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How are class distinctions represented in the novel Regeneration?

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Introduction

´╗┐Douglas Metcalfe ? Regeneration How are class distinctions represented in the novel regeneration? Pat Barker's novel Regeneration explores the effects of World War 1 in both the physical and the emotional aspects. One area that Barker particularly focuses on is class distinctions in the British military. This issue of class distinction is addressed specifically on pages 66 and 67 of the novel through a conversation between Billy Prior and Dr. Rivers. The characters' discussion emphasizes the inequality and injustice of these class distinctions and the harm they produce on the war as a whole and on the men. Class distinctions and the Class structure was very clear within the military. The Army "structured itself around class" and "in many ways . ...read more.

Middle

The either permanent or temporary commissioning of these individuals gave them the title of "temporary gentlemen". This label of "temporary gentleman" applies to Prior in Barker's story, given his rank of Second Lieutenant. His lower class birth and working class background places Prior in a difficult situation. During a therapy session with Rivers, Prior is asked how he "fit in" with those on the war front. In response to this question his "face shuts tight," and Prior asks, in order to clarify, "You mean, did I encounter any snobbery?" Prior answers his own question in and informs Rivers that "it's made perfectly clear" who is immediately accepted at the front and who is not. Prior states that your rank depends on whether you went to "the right school" or whether you wore shirts of "the right colour, which is a deep shade of khaki." ...read more.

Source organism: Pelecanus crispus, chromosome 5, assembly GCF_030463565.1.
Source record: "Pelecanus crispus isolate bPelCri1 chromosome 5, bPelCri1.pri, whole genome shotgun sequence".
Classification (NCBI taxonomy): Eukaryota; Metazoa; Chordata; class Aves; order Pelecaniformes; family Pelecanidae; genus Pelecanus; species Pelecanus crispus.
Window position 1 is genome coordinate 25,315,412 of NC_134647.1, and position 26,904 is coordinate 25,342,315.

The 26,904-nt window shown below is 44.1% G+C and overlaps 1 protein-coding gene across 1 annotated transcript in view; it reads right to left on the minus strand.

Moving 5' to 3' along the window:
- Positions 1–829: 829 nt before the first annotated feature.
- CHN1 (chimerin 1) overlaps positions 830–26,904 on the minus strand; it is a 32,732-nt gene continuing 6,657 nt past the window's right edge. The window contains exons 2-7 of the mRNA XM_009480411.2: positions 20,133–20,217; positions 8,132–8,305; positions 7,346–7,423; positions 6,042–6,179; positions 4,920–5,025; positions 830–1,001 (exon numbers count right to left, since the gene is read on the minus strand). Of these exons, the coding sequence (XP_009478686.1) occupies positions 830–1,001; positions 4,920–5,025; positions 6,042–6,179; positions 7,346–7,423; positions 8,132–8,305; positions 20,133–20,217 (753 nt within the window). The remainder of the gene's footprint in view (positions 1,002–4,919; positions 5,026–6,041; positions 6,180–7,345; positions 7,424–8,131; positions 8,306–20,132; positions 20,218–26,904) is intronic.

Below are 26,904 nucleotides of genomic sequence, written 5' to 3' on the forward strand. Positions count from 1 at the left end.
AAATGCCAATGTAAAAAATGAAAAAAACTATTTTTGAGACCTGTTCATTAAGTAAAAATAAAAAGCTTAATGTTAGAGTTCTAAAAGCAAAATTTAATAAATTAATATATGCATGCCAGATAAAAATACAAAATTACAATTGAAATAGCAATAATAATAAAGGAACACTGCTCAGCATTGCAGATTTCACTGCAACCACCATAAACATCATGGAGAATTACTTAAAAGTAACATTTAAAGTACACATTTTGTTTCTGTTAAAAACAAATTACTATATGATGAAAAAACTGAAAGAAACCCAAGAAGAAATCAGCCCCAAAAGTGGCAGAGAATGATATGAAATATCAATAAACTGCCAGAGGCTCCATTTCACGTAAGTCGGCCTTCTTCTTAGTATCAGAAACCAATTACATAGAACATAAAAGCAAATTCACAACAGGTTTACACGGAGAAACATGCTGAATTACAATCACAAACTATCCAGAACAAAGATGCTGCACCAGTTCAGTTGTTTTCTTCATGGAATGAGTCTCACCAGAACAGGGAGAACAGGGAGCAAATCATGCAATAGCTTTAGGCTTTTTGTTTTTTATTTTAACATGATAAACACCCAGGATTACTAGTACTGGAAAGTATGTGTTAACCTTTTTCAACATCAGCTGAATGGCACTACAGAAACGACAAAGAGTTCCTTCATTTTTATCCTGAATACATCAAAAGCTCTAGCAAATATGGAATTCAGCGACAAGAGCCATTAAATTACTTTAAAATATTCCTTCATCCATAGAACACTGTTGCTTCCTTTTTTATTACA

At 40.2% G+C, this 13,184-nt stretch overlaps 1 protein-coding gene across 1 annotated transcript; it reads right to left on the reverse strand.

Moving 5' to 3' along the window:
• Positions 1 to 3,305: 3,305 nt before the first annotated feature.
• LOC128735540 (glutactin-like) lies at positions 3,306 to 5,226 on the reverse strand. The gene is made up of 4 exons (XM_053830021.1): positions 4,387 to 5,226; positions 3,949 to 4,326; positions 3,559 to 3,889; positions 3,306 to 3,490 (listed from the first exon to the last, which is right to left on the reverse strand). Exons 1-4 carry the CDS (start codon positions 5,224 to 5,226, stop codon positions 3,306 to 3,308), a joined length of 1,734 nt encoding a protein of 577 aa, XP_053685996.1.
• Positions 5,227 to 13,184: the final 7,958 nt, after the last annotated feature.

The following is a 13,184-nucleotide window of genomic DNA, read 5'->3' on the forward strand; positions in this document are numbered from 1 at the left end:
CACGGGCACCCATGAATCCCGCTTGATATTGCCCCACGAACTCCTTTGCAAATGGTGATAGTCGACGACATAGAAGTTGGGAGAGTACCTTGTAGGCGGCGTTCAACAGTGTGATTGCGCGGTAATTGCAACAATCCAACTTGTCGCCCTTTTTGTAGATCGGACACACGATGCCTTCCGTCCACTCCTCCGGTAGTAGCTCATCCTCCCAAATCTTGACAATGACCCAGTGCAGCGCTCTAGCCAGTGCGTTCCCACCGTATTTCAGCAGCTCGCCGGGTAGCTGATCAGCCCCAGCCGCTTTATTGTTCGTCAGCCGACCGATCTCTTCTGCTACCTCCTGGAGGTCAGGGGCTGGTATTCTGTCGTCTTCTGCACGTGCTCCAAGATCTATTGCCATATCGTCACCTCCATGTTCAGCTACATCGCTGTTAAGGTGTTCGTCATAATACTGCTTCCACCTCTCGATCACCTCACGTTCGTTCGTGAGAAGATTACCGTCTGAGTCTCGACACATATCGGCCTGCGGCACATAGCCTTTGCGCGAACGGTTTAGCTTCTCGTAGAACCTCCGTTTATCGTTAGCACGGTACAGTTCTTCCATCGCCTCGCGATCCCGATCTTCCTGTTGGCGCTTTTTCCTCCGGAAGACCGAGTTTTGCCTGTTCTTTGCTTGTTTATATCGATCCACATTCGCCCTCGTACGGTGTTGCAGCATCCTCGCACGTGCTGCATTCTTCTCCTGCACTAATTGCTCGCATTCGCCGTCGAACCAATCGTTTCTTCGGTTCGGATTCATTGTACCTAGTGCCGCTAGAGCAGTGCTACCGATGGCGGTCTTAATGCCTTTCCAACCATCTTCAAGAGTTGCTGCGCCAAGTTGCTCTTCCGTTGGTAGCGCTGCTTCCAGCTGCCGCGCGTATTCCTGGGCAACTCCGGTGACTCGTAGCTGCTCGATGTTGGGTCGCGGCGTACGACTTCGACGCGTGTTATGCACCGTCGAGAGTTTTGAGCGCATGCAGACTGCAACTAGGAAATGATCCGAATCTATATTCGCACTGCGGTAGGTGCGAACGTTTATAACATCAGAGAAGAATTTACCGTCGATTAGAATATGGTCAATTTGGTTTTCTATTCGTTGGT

Conclusion

The pettiness of concern over the shade of khaki someone is wearing illustrates the absurdity of such distinctions. And the value placed on officers of higher class in contrast to the disregard given for soldiers of lower social standing shows the "snobbery" within the British social structure that leads to the unfair view of soldiers as expendable. The conversation between Prior and Rivers is a small piece of Barker's larger discussion on Britain's social class distinctions. Their conversation illustrates the negative results that stem from Britain's social structure, which is reproduced within the trenches of war. Class distinctions are explored further through characters like Prior's parents, and other patients at Craiglockhart. Barker's inclusion of these characters' experiences and their social standings within British society reinforce her theme of the injustice of class distinctions and their damaging effects on the mindset of men during World War I. ...read more.

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